The quality of midday meals eaten at school by adolescents; school lunches compared with packed lunches and their contribution to total energy and nutrient intakes.
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OBJECTIVE: To compare food and nutrient intakes from midday meals provided by schools with those from packed lunches and to estimate the contribution from food eaten at midday to the total daily energy and nutrient intakes of teenagers.
DESIGN: Dietary data were recorded in 4 d estimated diaries of which 2 d were school days. The school day data were analysed for total and midday energy and nutrient intakes. The latter were compared with the recommendations of the Caroline Walker Trust (CWT).
SETTING: Cambridgeshire, UK, 2006.
SUBJECTS: Teenagers (n 757) aged 14-15 years, from eighteen secondary schools, who reported food eaten at school.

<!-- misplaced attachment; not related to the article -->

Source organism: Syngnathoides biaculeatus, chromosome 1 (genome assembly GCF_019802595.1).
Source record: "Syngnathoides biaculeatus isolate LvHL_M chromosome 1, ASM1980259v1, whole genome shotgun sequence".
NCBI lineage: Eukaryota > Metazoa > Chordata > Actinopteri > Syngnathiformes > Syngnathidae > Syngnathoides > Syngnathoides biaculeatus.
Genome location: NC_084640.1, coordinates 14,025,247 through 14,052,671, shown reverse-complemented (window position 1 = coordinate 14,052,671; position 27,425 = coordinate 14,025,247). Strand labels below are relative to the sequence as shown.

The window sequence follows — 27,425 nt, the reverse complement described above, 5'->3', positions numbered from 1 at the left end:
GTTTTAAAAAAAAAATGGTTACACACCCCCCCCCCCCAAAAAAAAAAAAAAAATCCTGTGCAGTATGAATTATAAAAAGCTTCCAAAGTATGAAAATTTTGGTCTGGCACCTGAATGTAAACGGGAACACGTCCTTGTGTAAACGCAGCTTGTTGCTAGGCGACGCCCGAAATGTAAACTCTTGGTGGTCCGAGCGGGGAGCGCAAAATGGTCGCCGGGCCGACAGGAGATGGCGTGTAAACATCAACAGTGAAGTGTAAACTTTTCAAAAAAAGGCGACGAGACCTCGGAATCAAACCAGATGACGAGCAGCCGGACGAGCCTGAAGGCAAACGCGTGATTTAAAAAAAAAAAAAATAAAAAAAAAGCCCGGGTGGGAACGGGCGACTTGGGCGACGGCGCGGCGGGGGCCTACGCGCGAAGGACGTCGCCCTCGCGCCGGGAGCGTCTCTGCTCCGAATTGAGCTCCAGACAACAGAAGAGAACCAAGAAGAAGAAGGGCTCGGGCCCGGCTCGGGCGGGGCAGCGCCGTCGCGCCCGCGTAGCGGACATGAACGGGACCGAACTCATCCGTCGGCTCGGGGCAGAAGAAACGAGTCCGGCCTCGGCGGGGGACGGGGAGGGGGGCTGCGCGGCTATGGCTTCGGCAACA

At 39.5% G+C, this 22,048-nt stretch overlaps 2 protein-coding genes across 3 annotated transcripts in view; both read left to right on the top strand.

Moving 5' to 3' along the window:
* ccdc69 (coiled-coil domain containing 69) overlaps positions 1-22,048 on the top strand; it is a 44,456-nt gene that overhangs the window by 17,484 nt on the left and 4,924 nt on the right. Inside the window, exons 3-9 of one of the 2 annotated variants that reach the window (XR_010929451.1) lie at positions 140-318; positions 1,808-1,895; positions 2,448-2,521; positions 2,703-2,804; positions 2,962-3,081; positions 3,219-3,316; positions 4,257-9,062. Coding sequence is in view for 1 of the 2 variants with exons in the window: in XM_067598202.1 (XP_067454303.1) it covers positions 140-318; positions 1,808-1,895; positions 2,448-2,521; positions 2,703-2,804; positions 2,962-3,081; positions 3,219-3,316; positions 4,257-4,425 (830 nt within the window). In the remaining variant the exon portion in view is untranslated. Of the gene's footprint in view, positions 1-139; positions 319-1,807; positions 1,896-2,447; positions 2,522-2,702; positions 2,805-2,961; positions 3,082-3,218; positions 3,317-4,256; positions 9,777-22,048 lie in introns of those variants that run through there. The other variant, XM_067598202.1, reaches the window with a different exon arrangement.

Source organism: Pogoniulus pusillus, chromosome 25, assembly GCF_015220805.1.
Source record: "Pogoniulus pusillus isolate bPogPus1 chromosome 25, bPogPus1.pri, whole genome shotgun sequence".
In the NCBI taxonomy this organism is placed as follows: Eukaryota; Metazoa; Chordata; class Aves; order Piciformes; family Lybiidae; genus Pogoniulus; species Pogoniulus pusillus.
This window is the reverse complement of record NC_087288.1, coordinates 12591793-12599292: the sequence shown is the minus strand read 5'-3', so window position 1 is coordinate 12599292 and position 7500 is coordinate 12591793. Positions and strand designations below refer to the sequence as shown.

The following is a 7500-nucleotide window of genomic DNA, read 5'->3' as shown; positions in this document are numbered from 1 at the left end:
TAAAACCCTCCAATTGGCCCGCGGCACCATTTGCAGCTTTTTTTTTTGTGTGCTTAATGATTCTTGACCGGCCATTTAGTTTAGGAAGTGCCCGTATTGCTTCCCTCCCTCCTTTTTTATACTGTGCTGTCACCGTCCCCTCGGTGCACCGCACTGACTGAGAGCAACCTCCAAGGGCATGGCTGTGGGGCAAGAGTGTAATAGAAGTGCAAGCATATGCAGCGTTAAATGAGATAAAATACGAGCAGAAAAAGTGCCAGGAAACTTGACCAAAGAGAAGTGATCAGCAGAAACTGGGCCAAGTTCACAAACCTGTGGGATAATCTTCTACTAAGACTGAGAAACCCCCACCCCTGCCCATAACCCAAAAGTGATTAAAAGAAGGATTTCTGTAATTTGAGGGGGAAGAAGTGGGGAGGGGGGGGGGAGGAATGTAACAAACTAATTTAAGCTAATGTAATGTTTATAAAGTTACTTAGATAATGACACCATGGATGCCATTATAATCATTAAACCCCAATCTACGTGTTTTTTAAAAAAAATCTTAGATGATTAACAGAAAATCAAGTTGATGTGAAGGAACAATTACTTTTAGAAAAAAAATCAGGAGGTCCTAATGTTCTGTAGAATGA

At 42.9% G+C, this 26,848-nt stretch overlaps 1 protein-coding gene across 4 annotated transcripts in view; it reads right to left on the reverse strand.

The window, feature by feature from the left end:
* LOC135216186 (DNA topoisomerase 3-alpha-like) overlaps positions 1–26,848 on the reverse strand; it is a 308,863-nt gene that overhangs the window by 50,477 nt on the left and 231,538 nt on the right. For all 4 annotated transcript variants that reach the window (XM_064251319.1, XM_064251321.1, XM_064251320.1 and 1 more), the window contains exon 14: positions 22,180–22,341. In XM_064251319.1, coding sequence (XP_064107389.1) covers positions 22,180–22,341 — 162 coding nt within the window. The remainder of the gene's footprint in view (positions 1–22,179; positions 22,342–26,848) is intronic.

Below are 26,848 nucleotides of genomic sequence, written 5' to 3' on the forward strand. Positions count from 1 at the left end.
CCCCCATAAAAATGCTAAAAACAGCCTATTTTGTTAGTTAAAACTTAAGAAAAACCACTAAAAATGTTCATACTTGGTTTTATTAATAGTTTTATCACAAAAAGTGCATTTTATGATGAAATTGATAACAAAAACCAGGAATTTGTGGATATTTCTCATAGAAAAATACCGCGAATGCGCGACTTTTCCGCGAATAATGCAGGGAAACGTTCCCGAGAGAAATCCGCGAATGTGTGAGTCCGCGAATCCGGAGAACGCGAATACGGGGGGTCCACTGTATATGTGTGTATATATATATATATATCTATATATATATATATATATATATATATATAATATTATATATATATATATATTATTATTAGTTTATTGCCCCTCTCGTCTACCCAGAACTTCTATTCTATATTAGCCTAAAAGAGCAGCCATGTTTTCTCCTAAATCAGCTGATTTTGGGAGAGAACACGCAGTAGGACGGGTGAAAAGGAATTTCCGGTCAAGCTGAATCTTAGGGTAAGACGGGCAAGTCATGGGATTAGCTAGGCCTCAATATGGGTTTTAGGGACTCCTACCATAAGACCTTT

RESULTS: The contribution to total daily energy intake from all lunches eaten at school was 29 % (boys) and 28 % (girls). School meals provided greater quantities of protein, starch, carotene and folate but also more saturated fats and Na than packed lunches. Intakes of energy and several nutrients fell below the CWT recommendations for both types of lunch. School meals and packed lunches provided different types of foods; greater quantities of rice, pasta and vegetables in school meals; more yoghurt, cheese, fruit and juices but also more confectionery and soft drinks in packed lunches.
CONCLUSIONS: There has been concern that schoolchildren who are not opting for lunch provided by schools are compromising the overall quality of their diet, but the present study showed small differences in nutrient content between packed and school lunches. These data were collected in 2005-2007 before the government programme of improvements reached secondary schools.